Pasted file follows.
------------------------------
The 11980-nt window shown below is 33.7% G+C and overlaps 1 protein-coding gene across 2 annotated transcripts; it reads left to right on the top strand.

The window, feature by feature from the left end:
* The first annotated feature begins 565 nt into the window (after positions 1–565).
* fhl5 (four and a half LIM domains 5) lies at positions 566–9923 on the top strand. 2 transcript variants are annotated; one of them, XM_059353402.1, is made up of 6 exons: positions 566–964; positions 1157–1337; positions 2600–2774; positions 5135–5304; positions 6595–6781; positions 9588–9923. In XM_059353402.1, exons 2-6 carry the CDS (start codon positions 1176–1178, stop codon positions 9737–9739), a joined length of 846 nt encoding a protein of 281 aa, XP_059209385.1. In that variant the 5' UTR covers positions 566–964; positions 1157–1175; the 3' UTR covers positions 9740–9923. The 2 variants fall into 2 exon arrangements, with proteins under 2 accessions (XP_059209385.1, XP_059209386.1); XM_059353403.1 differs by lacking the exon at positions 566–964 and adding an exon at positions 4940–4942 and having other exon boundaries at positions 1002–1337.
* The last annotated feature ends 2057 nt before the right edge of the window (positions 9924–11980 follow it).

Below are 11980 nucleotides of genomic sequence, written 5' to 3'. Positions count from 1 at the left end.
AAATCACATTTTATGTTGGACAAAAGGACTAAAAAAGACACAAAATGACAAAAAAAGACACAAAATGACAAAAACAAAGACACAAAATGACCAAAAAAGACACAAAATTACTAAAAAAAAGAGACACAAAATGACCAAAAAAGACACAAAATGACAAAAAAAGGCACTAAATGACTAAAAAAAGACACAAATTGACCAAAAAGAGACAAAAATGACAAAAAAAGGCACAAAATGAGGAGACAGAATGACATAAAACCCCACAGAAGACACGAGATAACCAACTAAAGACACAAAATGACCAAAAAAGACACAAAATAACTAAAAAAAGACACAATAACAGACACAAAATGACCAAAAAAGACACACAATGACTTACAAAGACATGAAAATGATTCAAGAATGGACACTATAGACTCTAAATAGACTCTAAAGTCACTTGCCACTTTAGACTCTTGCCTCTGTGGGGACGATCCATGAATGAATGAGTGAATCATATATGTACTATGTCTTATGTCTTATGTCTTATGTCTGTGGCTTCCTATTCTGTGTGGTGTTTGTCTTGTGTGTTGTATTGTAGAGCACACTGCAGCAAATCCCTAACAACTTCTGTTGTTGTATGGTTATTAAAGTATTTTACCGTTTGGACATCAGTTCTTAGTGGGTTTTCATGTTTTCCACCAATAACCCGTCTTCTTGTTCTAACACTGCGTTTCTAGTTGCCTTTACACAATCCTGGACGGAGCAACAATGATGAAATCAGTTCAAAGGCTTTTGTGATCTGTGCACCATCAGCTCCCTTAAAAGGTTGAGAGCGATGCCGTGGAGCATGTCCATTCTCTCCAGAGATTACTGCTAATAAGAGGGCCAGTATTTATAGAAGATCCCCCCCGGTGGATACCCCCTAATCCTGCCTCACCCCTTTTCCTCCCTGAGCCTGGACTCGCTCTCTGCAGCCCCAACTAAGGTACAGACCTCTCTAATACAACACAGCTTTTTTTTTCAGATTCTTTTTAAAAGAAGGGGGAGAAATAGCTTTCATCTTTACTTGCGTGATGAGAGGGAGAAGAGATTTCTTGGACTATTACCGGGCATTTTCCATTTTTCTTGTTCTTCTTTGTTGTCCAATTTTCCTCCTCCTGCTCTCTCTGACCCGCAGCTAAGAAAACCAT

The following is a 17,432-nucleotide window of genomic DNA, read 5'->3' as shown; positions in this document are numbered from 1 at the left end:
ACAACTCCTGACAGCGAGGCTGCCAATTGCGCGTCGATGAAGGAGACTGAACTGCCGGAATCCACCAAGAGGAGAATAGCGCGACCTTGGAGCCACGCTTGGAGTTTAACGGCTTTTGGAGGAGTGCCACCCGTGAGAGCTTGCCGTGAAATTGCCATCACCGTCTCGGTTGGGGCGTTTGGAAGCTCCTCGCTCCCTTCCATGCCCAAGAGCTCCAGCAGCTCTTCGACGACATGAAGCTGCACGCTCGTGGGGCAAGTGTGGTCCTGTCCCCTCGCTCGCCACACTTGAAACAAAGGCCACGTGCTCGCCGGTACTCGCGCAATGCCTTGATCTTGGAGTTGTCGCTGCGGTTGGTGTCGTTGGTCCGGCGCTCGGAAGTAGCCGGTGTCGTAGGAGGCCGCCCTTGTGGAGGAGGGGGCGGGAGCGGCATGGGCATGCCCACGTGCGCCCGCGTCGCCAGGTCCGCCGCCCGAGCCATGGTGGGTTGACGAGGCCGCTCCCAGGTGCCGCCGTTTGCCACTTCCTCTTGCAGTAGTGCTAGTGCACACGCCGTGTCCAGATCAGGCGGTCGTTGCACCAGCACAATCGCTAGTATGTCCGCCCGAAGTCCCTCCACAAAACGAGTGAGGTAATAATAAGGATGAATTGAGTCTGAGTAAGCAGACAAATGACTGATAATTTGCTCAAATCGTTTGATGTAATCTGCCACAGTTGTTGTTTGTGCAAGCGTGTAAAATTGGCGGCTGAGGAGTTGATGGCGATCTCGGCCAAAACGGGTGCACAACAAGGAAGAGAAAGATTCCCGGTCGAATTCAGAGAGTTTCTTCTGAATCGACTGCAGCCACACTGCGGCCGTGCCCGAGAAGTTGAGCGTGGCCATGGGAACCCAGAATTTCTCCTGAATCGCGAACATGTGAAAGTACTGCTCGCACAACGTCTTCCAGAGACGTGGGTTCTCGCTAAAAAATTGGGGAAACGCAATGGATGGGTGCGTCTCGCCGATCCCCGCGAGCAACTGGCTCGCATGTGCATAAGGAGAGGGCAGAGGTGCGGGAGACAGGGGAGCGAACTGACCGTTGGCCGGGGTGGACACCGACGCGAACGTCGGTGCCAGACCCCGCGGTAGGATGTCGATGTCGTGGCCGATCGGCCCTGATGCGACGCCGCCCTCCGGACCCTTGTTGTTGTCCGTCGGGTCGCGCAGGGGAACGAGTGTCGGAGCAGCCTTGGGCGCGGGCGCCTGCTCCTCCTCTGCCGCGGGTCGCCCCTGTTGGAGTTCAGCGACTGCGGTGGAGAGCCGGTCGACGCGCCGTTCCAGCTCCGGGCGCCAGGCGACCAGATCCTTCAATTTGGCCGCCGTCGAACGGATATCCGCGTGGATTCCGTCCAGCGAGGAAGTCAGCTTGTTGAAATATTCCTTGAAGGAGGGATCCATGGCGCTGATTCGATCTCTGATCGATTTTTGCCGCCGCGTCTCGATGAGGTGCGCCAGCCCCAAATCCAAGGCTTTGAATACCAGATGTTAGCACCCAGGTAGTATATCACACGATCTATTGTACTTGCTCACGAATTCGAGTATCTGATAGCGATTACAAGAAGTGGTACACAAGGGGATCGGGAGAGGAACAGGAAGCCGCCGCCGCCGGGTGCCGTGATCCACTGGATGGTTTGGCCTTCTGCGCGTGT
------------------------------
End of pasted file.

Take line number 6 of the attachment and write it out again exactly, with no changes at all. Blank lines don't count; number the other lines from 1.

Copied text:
Below are 11980 nucleotides of genomic sequence, written 5' to 3'. Positions count from 1 at the left end.